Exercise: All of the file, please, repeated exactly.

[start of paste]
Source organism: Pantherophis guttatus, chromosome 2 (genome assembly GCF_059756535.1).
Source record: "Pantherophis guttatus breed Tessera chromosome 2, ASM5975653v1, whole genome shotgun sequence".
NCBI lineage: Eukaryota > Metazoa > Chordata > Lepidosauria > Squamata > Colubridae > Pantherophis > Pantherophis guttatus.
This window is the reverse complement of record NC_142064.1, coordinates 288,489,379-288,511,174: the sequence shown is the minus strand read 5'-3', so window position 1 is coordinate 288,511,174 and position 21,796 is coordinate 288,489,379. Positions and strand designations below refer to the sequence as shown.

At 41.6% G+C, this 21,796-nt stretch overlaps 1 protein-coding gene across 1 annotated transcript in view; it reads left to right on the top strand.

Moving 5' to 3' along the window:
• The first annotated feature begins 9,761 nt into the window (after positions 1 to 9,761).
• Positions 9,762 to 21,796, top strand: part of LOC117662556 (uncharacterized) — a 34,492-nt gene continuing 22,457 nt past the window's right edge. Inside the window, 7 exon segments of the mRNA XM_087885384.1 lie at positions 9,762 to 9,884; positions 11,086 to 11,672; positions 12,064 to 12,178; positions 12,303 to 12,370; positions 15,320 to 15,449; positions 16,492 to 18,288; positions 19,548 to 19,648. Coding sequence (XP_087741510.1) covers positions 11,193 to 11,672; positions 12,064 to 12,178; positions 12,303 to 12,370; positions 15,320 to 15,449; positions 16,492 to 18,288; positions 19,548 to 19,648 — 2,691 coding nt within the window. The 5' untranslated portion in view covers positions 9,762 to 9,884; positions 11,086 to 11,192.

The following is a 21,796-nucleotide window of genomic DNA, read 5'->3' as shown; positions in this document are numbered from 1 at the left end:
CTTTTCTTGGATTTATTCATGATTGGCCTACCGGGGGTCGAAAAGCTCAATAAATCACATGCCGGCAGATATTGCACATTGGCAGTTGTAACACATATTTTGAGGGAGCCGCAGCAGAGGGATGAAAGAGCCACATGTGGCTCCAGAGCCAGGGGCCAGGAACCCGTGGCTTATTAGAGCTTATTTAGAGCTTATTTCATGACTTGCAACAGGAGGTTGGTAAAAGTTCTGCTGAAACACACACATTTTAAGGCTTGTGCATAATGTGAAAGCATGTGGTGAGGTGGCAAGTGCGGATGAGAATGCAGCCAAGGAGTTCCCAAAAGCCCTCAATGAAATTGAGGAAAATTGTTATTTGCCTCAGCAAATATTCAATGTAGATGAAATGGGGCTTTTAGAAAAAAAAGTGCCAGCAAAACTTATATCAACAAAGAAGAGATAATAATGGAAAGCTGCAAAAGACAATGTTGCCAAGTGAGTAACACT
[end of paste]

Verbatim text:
Source organism: Pantherophis guttatus, chromosome 2 (genome assembly GCF_059756535.1).
Source record: "Pantherophis guttatus breed Tessera chromosome 2, ASM5975653v1, whole genome shotgun sequence".
NCBI lineage: Eukaryota > Metazoa > Chordata > Lepidosauria > Squamata > Colubridae > Pantherophis > Pantherophis guttatus.
This window is the reverse complement of record NC_142064.1, coordinates 288,489,379-288,511,174: the sequence shown is the minus strand read 5'-3', so window position 1 is coordinate 288,511,174 and position 21,796 is coordinate 288,489,379. Positions and strand designations below refer to the sequence as shown.

At 41.6% G+C, this 21,796-nt stretch overlaps 1 protein-coding gene across 1 annotated transcript in view; it reads left to right on the top strand.

Moving 5' to 3' along the window:
• The first annotated feature begins 9,761 nt into the window (after positions 1 to 9,761).
• Positions 9,762 to 21,796, top strand: part of LOC117662556 (uncharacterized) — a 34,492-nt gene continuing 22,457 nt past the window's right edge. Inside the window, 7 exon segments of the mRNA XM_087885384.1 lie at positions 9,762 to 9,884; positions 11,086 to 11,672; positions 12,064 to 12,178; positions 12,303 to 12,370; positions 15,320 to 15,449; positions 16,492 to 18,288; positions 19,548 to 19,648. Coding sequence (XP_087741510.1) covers positions 11,193 to 11,672; positions 12,064 to 12,178; positions 12,303 to 12,370; positions 15,320 to 15,449; positions 16,492 to 18,288; positions 19,548 to 19,648 — 2,691 coding nt within the window. The 5' untranslated portion in view covers positions 9,762 to 9,884; positions 11,086 to 11,192.

The following is a 21,796-nucleotide window of genomic DNA, read 5'->3' as shown; positions in this document are numbered from 1 at the left end:
CTTTTCTTGGATTTATTCATGATTGGCCTACCGGGGGTCGAAAAGCTCAATAAATCACATGCCGGCAGATATTGCACATTGGCAGTTGTAACACATATTTTGAGGGAGCCGCAGCAGAGGGATGAAAGAGCCACATGTGGCTCCAGAGCCAGGGGCCAGGAACCCGTGGCTTATTAGAGCTTATTTAGAGCTTATTTCATGACTTGCAACAGGAGGTTGGTAAAAGTTCTGCTGAAACACACACATTTTAAGGCTTGTGCATAATGTGAAAGCATGTGGTGAGGTGGCAAGTGCGGATGAGAATGCAGCCAAGGAGTTCCCAAAAGCCCTCAATGAAATTGAGGAAAATTGTTATTTGCCTCAGCAAATATTCAATGTAGATGAAATGGGGCTTTTAGAAAAAAAAGTGCCAGCAAAACTTATATCAACAAAGAAGAGATAATAATGGAAAGCTGCAAAAGACAATGTTGCCAAGTGAGTAACACT